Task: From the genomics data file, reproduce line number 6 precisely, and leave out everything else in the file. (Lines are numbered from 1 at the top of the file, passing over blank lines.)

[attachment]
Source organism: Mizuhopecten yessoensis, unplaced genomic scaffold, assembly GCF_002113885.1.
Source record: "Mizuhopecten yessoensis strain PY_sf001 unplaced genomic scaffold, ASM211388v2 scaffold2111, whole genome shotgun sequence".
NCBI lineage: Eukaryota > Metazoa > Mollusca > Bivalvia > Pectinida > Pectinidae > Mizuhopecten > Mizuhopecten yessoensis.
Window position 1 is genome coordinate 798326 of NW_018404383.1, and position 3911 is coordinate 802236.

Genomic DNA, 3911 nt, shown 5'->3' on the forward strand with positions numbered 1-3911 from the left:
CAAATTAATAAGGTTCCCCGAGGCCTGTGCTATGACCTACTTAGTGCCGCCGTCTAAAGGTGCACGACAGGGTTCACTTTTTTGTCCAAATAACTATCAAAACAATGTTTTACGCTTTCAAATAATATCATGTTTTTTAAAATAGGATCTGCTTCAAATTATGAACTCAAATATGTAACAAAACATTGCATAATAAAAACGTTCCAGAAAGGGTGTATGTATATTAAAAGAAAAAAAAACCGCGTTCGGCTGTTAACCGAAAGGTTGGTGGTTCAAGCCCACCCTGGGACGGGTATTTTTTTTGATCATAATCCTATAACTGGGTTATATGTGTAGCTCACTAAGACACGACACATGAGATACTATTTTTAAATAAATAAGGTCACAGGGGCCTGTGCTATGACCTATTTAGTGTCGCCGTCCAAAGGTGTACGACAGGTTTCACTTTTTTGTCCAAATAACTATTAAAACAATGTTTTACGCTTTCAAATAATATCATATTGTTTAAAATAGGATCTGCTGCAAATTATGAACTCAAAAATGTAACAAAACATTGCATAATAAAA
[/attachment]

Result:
CAAATTAATAAGGTTCCCCGAGGCCTGTGCTATGACCTACTTAGTGCCGCCGTCTAAAGGTGCACGACAGGGTTCACTTTTTTGTCCAAATAACTATCAAAACAATGTTTTACGCTTTCAAATAATATCATGTTTTTTAAAATAGGATCTGCTTCAAATTATGAACTCAAATATGTAACAAAACATTGCATAATAAAAACGTTCCAGAAAGGGTGTATGTATATTAAAAGAAAAAAAAACCGCGTTCGGCTGTTAACCGAAAGGTTGGTGGTTCAAGCCCACCCTGGGACGGGTATTTTTTTTGATCATAATCCTATAACTGGGTTATATGTGTAGCTCACTAAGACACGACACATGAGATACTATTTTTAAATAAATAAGGTCACAGGGGCCTGTGCTATGACCTATTTAGTGTCGCCGTCCAAAGGTGTACGACAGGTTTCACTTTTTTGTCCAAATAACTATTAAAACAATGTTTTACGCTTTCAAATAATATCATATTGTTTAAAATAGGATCTGCTGCAAATTATGAACTCAAAAATGTAACAAAACATTGCATAATAAAA